Cherishing Perfect and Imperfect Days
A brief missive on appreciating the good, and hard, in every day as another busy week unfolds
As the epic heat dome ebbs over the central United States but Texas and Louisiana poach, as Canada’s off-charts fires continue to rage and a hurricane forecast has Florida’s upper Gulf Coast (hopefully) putting up the storm shutters, my newish home state, Maine, has been mostly magical. Saturday morning saw the end of a rainy stretch; by late afternoon we had a cartoon sky and barely a breeze, making kayaking a meditative glide over glassy waters.
Sunday night was equally serene, with a waxing moon doing peek-a-boo through broken clouds over our inlet.
I shared some video clips on Twitter/X and Facebook but kept my words to a minimum.
In the meantime, our friend, a naturalist, author and president of the Institute for Humane Education, which trains teachers how to foster “solutionary” capacities in students, posted a marvelous reflection on her Maine Saturday on Facebook. She gave me permission to share her post here. (For context, her husband, Edwin Barkdoll, is a retired veterinarian who now helps determine causes of death in loons, seals or other aquatic fauna.)
Some days are surprisingly perfect. They are usually days when I have few expectations. Today was one of those days. Edwin was called in to do a necropsy on a gray seal, so our Saturday hike with the dogs was cancelled, and it was cloudy and wet after a stormy 24 hours, so the weather wasn't particularly appealing. Nonetheless, I was eager to roam the woods to look for black trumpet mushrooms, and I was happy as could be foraging 6 pounds of them before slipping on a rock and falling hip deep into a fast moving stream. But I didn't mind. The bag of mushrooms wasn't submerged; the phone in my pocket was waterproof; and it was just water after all. No biggie.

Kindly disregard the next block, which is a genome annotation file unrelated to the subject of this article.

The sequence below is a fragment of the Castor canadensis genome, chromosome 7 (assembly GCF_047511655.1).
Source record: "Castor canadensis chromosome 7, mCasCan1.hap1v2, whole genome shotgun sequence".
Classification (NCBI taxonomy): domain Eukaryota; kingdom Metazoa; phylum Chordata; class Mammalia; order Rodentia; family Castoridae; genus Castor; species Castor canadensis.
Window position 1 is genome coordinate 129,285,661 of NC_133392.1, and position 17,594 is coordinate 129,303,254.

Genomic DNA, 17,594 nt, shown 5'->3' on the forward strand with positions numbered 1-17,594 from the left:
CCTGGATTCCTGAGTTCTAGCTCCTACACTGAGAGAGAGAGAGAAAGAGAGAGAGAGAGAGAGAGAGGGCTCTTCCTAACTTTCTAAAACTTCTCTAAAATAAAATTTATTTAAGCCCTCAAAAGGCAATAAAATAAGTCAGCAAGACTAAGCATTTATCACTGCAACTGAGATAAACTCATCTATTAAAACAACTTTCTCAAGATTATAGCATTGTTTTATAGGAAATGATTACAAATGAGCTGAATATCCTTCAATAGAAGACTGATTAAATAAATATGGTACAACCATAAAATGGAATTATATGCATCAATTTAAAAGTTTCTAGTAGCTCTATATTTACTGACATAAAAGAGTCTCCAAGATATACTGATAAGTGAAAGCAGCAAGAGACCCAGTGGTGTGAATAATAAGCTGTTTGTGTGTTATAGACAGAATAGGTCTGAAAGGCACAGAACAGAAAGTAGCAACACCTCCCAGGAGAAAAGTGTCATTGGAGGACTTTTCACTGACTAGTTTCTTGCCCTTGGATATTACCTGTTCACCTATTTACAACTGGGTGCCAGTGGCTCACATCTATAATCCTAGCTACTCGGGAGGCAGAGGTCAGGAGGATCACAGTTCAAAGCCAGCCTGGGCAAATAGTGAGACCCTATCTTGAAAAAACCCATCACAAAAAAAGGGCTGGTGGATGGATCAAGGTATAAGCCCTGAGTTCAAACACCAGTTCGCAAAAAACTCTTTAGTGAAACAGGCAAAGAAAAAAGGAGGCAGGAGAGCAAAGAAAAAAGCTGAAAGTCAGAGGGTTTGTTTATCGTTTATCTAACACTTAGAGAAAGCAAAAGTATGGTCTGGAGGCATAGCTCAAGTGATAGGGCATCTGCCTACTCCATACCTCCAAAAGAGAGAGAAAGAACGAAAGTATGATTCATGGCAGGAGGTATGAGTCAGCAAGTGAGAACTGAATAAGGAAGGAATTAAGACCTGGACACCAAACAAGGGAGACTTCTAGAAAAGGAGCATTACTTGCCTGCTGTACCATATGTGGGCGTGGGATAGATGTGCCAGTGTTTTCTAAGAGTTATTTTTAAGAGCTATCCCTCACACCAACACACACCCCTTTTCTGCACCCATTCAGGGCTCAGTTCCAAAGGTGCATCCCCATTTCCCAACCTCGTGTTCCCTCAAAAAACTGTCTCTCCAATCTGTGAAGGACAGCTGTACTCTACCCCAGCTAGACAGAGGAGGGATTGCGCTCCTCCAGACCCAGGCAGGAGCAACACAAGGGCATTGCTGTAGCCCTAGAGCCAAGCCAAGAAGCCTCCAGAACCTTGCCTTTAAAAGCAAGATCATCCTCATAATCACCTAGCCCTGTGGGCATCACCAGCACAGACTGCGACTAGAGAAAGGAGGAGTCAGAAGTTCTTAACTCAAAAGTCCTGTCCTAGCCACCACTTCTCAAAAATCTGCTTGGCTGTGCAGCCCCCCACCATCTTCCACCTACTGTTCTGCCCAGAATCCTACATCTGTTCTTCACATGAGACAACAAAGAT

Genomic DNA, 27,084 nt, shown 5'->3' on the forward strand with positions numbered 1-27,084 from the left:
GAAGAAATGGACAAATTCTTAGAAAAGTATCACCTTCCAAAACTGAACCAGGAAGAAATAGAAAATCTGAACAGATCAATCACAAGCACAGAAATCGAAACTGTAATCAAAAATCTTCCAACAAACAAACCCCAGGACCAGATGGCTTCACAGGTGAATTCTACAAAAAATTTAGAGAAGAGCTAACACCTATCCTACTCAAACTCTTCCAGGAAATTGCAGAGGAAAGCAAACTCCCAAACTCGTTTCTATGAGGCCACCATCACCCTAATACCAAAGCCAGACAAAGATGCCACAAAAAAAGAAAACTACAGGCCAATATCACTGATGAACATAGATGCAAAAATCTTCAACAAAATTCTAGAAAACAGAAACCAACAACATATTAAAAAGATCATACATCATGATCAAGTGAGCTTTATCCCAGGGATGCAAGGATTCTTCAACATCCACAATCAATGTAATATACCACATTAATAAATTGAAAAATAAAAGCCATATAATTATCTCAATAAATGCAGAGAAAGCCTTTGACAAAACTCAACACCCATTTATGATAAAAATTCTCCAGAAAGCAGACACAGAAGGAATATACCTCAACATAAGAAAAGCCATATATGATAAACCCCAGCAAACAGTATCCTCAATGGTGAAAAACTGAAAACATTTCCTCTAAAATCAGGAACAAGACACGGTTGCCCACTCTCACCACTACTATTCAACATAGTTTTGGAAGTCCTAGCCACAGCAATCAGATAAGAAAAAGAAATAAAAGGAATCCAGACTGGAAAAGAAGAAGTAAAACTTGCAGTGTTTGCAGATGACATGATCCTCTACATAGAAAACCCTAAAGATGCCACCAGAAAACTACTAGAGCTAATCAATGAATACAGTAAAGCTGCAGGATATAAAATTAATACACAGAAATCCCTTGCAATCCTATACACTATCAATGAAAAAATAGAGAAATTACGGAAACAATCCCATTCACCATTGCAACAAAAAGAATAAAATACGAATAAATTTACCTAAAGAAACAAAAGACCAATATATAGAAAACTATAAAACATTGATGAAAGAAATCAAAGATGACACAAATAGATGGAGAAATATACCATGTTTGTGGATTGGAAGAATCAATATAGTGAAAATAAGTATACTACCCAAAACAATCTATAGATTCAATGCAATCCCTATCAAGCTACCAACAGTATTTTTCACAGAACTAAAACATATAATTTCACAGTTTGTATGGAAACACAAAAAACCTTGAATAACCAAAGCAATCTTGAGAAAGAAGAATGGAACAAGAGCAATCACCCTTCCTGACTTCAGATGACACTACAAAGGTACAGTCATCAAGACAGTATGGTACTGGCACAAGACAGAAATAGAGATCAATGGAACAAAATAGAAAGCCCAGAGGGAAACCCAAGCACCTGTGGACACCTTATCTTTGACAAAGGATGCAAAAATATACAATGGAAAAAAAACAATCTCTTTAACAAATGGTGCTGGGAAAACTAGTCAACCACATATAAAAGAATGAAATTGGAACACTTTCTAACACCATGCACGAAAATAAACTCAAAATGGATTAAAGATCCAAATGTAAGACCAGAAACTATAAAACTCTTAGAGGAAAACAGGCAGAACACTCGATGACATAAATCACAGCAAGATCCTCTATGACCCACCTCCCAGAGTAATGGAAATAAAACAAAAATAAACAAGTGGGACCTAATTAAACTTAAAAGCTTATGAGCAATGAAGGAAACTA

When I got home I made lunch for dear friends with whom I had made impromptu plans. Good friends are a blessing beyond measure, and I felt so much gratitude for them and happiness sharing the mushrooms I'd gathered. When they left I weeded the garden, walked the dogs, went for a swim, and gathered food from the garden for supper, and each of these things filled me with even more gratitude. And then I made a meal with that food from the garden and the mushrooms, and Edwin returned home just in time for dinner, and because the clouds had lifted and were puffy and beautiful and the winds had stilled, I went to the ocean to paddleboard with the herons, seals, pogies, loons, cormorants, terns, and eagles at sunset.
And so ended a completely unexpected perfect day. Not all days will be like this, and my perfect day coincided with another friend's terrible loss of her husband this past week, and another dear friend heading into a second round of chemo on Monday, and the pain and suffering of so many humans and nonhumans as I type these words. Yet, to be able to hold joy and sorrow at once, fully present, grateful for this moment to take another breath and live life as fully as possible, whether on a day "off" like today, or hard at work trying to minimize the suffering in our world during the week, that's my goal. Today I met it.
I hope always to be able to hold joy and sorrow at once - a capacity encapsulated in the Portuguese word saudade.
Please share insights you draw from your perfect and imperfect days.
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